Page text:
Using the LV Waveform to Troubleshoot Suction Events
The left ventricular (LV) waveforms displayed on the Automated Impella Controller™ (AIC) can provide information to assist in troubleshooting suction events for patients supported with an Impella® heart pump. In this video, Jason Richard, an Advanced Impella Trainer, discusses how to recognize and manage suction using LV waveform information.
Jason describes how to recognize and address diastolic suction and continuous suction. In both cases, the first step upon seeing a yellow Suction alarm is to turn down the P-level as instructed on the console. Then, observe the placement signal waveforms.
A patient experiencing diastolic suction may have normal systolic pressure on the LV waveform and negative diastolic pressures that recover by the end of diastole. The console also displays low diastolic flows. Such a diastolic suction event can be caused by the patient’s preload. Check the patient’s volume status first, then confirm positioning.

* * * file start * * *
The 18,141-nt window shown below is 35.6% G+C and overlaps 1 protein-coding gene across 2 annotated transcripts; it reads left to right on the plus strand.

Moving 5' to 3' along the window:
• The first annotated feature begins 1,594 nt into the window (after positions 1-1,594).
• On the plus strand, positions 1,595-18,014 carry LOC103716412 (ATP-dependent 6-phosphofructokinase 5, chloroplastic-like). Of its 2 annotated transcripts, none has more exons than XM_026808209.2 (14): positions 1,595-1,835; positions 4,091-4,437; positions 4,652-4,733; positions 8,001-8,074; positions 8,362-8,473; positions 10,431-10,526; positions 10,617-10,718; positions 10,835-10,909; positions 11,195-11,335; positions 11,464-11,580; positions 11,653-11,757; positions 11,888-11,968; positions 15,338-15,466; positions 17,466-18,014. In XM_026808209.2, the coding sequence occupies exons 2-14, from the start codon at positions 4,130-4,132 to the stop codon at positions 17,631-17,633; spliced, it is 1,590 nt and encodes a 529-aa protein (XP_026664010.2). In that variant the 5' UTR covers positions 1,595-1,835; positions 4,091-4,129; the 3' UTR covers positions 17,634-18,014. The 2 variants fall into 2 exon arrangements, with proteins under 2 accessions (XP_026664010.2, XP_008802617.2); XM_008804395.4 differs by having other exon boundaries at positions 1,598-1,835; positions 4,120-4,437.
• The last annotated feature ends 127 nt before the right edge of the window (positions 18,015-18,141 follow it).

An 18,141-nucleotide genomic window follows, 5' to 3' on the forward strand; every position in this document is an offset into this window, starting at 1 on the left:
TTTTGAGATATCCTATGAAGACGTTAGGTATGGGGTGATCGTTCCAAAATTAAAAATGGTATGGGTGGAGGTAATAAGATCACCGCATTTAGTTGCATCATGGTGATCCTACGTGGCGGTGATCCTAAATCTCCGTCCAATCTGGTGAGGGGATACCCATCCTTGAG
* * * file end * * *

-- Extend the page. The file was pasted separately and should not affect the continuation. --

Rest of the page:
A patient experiencing continuous suction may show systolic LV numbers, shown in white, that are uncoupled from the aortic numbers shown in red. Diastolic LV numbers are also very negative and the Max and Min flows displayed on the console are lower than expected. The entire LV placement signal waveform shifts downward. Such continuous suction may be related to positioning.
In both suction scenarios, be sure to consider other clinical factors when troubleshooting suction. When a suction alarm is present and the patient’s CVP is elevated, this could indicate increased volume in the right ventricle (RV), but decreased volume in the LV. It is important to check the RV function, by either calculating PAPI or using echocardiography, to determine if escalation for RV support is required. Early identification of RV failure is critical for a positive outcome.
SmartAssist® technology has been shown to reduce the time to identify suction and the duration of suction events per case. Utilizing the LV waveforms as described in this video can reduce the average duration of suction in a case as well as the time to resolve that suction event. Addressing suction quickly is crucial for pump management as prolonged suction can lead to blood incompatibility and compromised hemodynamics.